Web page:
Emmanuel CRC
2021-11-25
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      • Psalm 100NIV2011

      • Psalm 100NIV2011

  • My Heart Is Filled
  • Blest are They
  • All People That On Earth Do Dwell
  • Now Thank We All Our God
  • Praise and Thanksgiving
  • Introduction
    This morning I will use only one slide to give you the big idea of the passage before us and six key milestones that will mark our journey through this story. Here’s the Big Idea that I hope you see clearly emerge in this passage:
    Doing God’s will in God’s way requires God’s heart in us.
    You can see the milestones below this statement. Let’s begin with . . .

    The Place

    The whole congregation arrived at Kadesh in the Wilderness of Zin on the southern border of the Promised Land. It is probably in the 40thyear of their wanderings. Israel had been here before. This was the place where Moses had sent the spies into Canaan. The spies affirmed that the land was indeed a land flowing with milk and honey. Yet, they sowed division, discord, and fear within the congregation by saying Israel was not strong enough to take the land – despite God’s promise to give it to them. It was this rebellion birthed in unbelief in God’s promise that led them to them to 40 years of wondering.
    It’s the first month of the year. The month of the Passover and the Feast of Unleavened Bread, when Israel should be celebrating their great deliverance from Egypt by the mighty hand of the LORD. Yet, we hear not the sound of celebration and praise among the people of God. Rather, there is the sound and feeling of grief. Miriam the sister of Moses and Aaron, the prophetess of Israel is dead. Miriam who watched over baby Moses floating in a basket in the Nile, Miriam who led Israel in the great song of triumph when the Lord “hurled both horse and rider into the sea” died at Kadesh. Miriam was the first of the three children of Amram and Jochebed to fail a test of godly leadership. Despite her earlier faithfulness and successes, she contested Moses’ leadership of Israel and was temporarily struck with leprosy by the Lord. Some commentators note that despite her former importance, at her death, Miriam’s death is little more than a footnote.[1]
    Doubtless, this first month of the year was a time of grieving for the whole of Israel and a deeply personal time of grief for Moses and Aaron. Within their grief, the children of Israel had a real problem.

    The Problem

    First, there was no water in the wilderness to support 2 to 3 million persons.[2]This is no mere inconvenience. This is a serious problem. It is a life-threatening situation. Israel knew the danger. They knew the danger like the disciples in the boat with Jesus in the storm on the Sea of Galilee knew the danger of death was real. Like those disciples in the boat, the children of Israel were scared to death. Like the disciples, who did not realize that God himself was in the boat with them in the storm, the children of Israel seem to have forgotten that it was God himself who led them by cloud and fire into the wilderness and that the LORD was with them in their danger, grief, and need.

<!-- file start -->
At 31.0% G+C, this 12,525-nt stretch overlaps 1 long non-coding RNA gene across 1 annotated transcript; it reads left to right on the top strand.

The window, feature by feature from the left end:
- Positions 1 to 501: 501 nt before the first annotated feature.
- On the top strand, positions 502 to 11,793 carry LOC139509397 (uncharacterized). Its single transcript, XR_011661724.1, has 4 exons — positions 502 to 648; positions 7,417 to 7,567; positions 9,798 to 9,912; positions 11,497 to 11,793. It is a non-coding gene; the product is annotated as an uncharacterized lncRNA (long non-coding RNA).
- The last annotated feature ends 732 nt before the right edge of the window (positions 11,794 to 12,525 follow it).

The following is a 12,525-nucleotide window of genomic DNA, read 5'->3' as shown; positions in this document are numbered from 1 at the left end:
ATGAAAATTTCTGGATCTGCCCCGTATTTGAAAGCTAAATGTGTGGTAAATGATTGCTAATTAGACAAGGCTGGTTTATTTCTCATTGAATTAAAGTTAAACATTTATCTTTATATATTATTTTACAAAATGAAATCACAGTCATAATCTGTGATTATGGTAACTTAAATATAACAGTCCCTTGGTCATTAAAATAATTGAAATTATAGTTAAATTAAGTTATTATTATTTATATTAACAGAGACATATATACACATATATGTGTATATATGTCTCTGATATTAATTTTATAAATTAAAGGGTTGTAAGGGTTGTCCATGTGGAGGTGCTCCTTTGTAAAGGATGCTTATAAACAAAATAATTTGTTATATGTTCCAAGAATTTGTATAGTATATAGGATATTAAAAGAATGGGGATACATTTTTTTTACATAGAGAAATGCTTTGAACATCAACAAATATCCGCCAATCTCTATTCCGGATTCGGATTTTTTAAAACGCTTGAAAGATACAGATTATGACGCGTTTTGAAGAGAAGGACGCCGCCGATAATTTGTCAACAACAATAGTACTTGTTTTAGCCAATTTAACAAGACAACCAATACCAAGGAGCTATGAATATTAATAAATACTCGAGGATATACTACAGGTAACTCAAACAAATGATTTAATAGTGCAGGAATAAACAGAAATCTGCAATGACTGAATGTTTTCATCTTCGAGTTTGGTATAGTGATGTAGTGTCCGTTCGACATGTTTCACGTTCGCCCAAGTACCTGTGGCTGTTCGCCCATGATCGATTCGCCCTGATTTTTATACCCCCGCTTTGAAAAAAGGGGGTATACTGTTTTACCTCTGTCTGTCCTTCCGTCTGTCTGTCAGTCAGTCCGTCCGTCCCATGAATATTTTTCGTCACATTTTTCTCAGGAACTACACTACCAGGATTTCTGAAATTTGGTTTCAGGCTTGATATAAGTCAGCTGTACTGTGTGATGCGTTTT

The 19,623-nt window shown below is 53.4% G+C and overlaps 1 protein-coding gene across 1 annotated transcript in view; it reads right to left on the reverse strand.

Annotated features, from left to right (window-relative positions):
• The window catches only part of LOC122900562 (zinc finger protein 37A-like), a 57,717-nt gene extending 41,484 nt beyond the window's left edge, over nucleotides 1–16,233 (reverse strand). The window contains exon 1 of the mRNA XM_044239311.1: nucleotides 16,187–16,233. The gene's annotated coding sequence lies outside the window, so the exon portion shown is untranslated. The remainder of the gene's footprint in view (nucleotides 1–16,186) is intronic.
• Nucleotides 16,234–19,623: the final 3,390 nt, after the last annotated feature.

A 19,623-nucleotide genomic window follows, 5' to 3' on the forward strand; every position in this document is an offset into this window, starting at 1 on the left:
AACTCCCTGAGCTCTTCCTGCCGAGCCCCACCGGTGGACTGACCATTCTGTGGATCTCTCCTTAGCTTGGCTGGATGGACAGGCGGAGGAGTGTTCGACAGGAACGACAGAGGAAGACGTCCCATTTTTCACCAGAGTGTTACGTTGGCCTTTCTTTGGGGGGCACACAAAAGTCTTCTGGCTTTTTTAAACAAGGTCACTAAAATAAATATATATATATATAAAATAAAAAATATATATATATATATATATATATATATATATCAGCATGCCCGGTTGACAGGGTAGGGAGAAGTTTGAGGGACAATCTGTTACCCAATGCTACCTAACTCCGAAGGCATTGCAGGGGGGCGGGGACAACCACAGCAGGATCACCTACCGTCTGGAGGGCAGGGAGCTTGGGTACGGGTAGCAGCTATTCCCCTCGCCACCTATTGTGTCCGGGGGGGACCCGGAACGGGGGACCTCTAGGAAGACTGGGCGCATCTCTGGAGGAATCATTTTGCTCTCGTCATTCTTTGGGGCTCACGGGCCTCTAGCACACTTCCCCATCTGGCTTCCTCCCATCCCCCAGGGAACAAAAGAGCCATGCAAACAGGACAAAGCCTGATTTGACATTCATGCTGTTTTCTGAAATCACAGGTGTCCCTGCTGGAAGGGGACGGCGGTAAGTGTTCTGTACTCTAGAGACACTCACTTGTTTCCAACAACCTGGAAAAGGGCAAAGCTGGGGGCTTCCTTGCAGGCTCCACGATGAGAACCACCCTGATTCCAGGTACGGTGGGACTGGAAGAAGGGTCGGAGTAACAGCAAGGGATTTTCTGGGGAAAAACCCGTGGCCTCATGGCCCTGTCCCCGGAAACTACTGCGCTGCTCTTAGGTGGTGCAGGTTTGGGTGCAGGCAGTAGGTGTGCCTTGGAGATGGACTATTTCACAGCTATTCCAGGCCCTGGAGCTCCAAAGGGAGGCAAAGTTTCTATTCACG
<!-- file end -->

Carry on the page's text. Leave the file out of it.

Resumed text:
So, the people assemble to contend with Moses. The word translated “contend” implies quarreling that involves intense struggle.[3]This is the second problem, when they gathered to contend with Moses, they were really contending with the Lord. Verse 13 makes it clear that this was God’s perspective on the matter.
    Those were the waters of Meribah [quarreling), because the sons of Israel contended with the Lord, and He proved Himself holy among them.” (Numbers 20:13, NASB95)
    The people make their case against Moses and Aaron with four points, which show the Children of Israel were scared to death. Fear shuts down our centers of rationality and puts us in fight or flight mode. These points make no rational sense. First the people say . . .
    1. We would be better off dead than being in this place. “If only we had perished when our brothers perished before the LORD.” Here Israel refers to when God struck down Korah’s followers by fire when they opposed Moses. God caused the ground to swallow Korah and his family and struck Israel with a plague that killed 14,700 persons. It was only by the intercession and intervention of Moses and Aaron that the LORD did not kill them all.[4]Then the people said,
    2. Since we would be better off killed by God’s judgement, why did you bring us into this wilderness, for us and our animals to die? Of course, that was Moses’ plan all along, confront the world’s superpower of their day, lead Israel to Mount Sinai to meet with God to affirm their status as God’s people and receive God’s law so they know how to please God, intervene between the people and God’s judgment at least six different times, then bring them to the desert so every one of them and their animals will die of thirst. Sounds like a plan! It’s an irrational conspiracy theory born out of fear. The people continue pressing their case saying,
    3. “Why have you made us to come up from Egypt, to bring us to this wretched place?” Not only would we be better of struck dead by the judgment of God; we would be better off as oppressed slaves in Egypt. The word translated “wretched” here is also translated as bad, terrible, or evil. The idea is we could not be in a more horrible situation than we are in today. Here’s another irrational aspect of fear. Fear can cause us to look at our present circumstance as unbearable, while looking back on our past worse experiences and thinking of them as “the good ole days.” Finally, the people rightly point out that . . .